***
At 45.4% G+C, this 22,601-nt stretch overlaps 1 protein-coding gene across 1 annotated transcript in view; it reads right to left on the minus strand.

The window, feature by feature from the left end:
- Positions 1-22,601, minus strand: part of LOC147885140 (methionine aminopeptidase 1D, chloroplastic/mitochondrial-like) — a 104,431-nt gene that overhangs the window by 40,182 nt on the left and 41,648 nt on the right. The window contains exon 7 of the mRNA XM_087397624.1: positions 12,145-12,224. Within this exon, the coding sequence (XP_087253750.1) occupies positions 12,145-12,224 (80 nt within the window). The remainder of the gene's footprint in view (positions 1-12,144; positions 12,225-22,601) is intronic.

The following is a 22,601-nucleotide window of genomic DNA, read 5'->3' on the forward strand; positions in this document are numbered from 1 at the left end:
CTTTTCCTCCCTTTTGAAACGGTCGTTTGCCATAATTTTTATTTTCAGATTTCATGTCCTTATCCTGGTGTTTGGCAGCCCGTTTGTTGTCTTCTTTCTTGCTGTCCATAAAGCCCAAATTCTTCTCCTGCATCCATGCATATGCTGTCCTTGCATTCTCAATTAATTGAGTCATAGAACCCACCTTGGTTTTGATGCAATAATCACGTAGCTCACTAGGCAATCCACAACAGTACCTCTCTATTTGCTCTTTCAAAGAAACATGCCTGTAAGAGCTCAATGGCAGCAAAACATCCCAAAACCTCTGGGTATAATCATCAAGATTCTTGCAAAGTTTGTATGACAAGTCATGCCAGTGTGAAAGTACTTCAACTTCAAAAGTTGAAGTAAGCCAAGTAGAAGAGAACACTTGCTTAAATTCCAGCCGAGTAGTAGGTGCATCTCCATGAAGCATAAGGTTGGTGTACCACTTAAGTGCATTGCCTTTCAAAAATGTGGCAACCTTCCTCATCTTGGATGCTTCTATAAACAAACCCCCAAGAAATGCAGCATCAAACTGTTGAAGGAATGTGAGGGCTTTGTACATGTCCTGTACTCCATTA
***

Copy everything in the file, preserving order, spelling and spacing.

At 45.4% G+C, this 22,601-nt stretch overlaps 1 protein-coding gene across 1 annotated transcript in view; it reads right to left on the minus strand.

The window, feature by feature from the left end:
- Positions 1-22,601, minus strand: part of LOC147885140 (methionine aminopeptidase 1D, chloroplastic/mitochondrial-like) — a 104,431-nt gene that overhangs the window by 40,182 nt on the left and 41,648 nt on the right. The window contains exon 7 of the mRNA XM_087397624.1: positions 12,145-12,224. Within this exon, the coding sequence (XP_087253750.1) occupies positions 12,145-12,224 (80 nt within the window). The remainder of the gene's footprint in view (positions 1-12,144; positions 12,225-22,601) is intronic.

The following is a 22,601-nucleotide window of genomic DNA, read 5'->3' on the forward strand; positions in this document are numbered from 1 at the left end:
CTTTTCCTCCCTTTTGAAACGGTCGTTTGCCATAATTTTTATTTTCAGATTTCATGTCCTTATCCTGGTGTTTGGCAGCCCGTTTGTTGTCTTCTTTCTTGCTGTCCATAAAGCCCAAATTCTTCTCCTGCATCCATGCATATGCTGTCCTTGCATTCTCAATTAATTGAGTCATAGAACCCACCTTGGTTTTGATGCAATAATCACGTAGCTCACTAGGCAATCCACAACAGTACCTCTCTATTTGCTCTTTCAAAGAAACATGCCTGTAAGAGCTCAATGGCAGCAAAACATCCCAAAACCTCTGGGTATAATCATCAAGATTCTTGCAAAGTTTGTATGACAAGTCATGCCAGTGTGAAAGTACTTCAACTTCAAAAGTTGAAGTAAGCCAAGTAGAAGAGAACACTTGCTTAAATTCCAGCCGAGTAGTAGGTGCATCTCCATGAAGCATAAGGTTGGTGTACCACTTAAGTGCATTGCCTTTCAAAAATGTGGCAACCTTCCTCATCTTGGATGCTTCTATAAACAAACCCCCAAGAAATGCAGCATCAAACTGTTGAAGGAATGTGAGGGCTTTGTACATGTCCTGTACTCCATTA